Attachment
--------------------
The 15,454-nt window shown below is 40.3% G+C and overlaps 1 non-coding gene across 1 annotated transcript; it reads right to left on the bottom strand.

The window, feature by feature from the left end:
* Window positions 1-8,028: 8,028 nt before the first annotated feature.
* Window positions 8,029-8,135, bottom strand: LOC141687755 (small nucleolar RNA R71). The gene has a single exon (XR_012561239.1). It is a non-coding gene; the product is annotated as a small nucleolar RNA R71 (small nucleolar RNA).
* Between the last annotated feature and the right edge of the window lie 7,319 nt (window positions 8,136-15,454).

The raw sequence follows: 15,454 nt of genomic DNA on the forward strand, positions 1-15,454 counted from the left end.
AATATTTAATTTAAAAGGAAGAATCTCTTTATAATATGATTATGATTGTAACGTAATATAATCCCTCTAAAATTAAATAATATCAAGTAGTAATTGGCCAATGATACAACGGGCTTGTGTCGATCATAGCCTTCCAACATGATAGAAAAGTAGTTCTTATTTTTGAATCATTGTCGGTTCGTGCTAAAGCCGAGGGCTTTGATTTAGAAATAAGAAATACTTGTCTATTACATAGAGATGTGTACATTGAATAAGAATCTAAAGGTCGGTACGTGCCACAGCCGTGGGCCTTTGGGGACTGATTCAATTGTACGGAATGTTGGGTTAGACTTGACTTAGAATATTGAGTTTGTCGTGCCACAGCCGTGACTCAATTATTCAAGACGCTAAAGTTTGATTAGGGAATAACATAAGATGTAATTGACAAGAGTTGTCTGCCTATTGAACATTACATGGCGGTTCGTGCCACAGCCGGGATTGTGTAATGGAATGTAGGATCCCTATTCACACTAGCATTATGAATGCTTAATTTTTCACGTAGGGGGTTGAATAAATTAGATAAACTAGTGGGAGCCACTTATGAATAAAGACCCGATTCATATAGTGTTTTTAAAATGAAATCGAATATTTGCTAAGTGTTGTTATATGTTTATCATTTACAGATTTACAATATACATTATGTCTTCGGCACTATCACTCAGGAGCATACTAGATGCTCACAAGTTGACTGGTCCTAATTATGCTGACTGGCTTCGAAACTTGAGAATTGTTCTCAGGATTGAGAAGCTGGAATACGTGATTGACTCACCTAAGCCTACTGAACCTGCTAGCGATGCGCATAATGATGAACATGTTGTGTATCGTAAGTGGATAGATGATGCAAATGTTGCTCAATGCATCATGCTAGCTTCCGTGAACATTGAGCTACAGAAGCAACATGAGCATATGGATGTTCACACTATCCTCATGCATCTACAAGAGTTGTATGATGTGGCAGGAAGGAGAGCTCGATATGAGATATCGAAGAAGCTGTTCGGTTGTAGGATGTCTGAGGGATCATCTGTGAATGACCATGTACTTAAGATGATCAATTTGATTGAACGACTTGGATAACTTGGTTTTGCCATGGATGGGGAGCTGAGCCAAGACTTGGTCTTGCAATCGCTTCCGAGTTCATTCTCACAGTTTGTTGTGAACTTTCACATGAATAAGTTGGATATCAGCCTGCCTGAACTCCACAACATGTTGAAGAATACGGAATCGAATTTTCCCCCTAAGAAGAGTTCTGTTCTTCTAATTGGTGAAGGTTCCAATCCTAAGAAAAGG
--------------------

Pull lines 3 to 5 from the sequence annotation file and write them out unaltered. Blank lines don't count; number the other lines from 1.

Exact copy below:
* Window positions 1-8,028: 8,028 nt before the first annotated feature.
* Window positions 8,029-8,135, bottom strand: LOC141687755 (small nucleolar RNA R71). The gene has a single exon (XR_012561239.1). It is a non-coding gene; the product is annotated as a small nucleolar RNA R71 (small nucleolar RNA).
* Between the last annotated feature and the right edge of the window lie 7,319 nt (window positions 8,136-15,454).